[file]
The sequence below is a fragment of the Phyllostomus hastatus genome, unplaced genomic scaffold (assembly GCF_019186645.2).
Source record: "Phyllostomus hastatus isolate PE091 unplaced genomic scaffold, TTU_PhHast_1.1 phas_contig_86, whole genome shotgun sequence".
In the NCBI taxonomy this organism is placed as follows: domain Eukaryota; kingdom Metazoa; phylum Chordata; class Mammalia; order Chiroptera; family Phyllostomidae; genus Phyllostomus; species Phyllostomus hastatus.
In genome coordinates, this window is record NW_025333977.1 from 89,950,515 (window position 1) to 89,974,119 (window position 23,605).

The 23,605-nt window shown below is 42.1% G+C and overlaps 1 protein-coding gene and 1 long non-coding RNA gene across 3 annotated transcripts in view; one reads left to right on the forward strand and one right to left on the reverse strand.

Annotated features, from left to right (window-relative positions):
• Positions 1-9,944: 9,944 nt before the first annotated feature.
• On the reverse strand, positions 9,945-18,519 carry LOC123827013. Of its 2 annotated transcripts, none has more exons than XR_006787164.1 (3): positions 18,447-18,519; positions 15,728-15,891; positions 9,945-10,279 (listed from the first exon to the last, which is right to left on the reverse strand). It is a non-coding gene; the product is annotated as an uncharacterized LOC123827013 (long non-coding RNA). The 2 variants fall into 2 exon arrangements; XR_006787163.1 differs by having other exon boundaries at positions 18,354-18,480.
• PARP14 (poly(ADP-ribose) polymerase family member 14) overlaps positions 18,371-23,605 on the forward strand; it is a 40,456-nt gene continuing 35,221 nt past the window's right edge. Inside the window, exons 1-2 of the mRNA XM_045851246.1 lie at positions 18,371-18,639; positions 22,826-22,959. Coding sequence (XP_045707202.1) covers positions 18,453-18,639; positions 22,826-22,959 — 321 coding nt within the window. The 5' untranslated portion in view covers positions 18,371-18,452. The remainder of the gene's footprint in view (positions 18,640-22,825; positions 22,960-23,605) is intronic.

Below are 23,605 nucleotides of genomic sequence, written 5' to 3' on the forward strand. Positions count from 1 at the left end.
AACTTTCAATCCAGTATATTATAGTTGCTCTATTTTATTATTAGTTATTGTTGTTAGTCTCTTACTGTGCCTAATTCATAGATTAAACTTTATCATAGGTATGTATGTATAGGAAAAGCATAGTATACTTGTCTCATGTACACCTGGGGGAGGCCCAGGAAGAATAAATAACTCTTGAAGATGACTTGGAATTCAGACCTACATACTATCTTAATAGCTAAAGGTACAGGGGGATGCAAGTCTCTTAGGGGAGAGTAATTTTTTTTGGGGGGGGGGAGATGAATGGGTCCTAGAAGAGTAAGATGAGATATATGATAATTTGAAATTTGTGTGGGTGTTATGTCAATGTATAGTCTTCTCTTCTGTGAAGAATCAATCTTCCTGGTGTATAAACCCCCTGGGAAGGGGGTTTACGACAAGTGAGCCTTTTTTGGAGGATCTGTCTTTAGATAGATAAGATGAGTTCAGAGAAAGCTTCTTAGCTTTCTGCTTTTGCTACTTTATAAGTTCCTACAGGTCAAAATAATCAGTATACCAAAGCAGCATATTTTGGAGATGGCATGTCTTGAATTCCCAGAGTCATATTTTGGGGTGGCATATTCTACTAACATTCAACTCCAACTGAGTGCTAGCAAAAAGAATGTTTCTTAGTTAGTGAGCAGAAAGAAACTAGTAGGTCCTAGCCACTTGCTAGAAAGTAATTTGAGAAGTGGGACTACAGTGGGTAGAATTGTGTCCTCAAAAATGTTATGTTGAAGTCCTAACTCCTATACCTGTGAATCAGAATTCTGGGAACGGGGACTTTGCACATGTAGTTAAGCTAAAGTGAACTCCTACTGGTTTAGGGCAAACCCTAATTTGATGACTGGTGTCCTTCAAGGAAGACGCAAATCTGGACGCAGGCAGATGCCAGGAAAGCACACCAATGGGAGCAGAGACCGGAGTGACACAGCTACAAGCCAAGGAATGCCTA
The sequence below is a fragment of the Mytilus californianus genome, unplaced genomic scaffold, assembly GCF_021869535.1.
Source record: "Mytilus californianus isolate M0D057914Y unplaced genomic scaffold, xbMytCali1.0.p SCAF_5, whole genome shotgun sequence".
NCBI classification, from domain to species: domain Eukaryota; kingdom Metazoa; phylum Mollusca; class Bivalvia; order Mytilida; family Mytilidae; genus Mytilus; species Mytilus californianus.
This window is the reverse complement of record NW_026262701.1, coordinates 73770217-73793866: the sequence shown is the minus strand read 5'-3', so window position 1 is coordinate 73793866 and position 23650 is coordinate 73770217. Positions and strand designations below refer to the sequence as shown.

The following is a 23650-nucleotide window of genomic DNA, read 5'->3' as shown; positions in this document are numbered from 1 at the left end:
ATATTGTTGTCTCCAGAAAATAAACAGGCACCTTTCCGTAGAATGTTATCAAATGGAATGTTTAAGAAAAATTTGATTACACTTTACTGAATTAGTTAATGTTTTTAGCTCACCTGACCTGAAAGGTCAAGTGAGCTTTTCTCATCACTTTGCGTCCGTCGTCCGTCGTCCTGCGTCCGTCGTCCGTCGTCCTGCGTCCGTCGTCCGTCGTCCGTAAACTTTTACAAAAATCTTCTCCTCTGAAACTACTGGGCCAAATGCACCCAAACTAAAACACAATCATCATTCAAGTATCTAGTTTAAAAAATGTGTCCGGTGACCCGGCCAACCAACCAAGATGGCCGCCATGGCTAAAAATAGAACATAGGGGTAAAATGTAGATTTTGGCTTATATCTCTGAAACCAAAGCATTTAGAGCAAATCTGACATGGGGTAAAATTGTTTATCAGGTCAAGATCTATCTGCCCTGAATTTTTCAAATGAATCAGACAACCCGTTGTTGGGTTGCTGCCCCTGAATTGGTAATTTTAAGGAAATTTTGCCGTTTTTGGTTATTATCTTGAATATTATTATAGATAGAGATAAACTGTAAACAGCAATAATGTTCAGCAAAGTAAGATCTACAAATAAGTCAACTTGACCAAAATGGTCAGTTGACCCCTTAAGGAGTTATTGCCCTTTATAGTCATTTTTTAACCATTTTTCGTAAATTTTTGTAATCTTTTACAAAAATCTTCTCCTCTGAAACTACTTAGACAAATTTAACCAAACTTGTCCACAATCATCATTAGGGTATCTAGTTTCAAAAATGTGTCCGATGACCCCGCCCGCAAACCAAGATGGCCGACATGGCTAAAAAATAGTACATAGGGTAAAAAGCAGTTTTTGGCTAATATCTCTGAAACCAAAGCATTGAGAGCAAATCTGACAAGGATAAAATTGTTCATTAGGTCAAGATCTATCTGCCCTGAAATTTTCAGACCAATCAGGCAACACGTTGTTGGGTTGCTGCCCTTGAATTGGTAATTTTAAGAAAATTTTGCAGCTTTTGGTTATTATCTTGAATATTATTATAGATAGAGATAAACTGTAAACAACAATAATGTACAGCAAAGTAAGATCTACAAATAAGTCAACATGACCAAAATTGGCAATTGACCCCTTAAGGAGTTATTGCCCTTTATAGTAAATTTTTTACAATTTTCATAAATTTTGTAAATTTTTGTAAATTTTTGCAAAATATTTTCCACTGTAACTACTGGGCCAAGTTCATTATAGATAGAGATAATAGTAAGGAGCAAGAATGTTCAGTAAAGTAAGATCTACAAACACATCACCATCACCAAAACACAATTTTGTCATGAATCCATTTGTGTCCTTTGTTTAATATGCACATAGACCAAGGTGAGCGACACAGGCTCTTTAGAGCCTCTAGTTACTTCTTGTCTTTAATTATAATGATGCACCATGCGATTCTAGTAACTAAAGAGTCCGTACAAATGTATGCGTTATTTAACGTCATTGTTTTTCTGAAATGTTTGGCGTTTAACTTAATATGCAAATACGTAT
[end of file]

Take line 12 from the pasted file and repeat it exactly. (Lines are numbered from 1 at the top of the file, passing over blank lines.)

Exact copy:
The sequence below is a fragment of the Mytilus californianus genome, unplaced genomic scaffold, assembly GCF_021869535.1.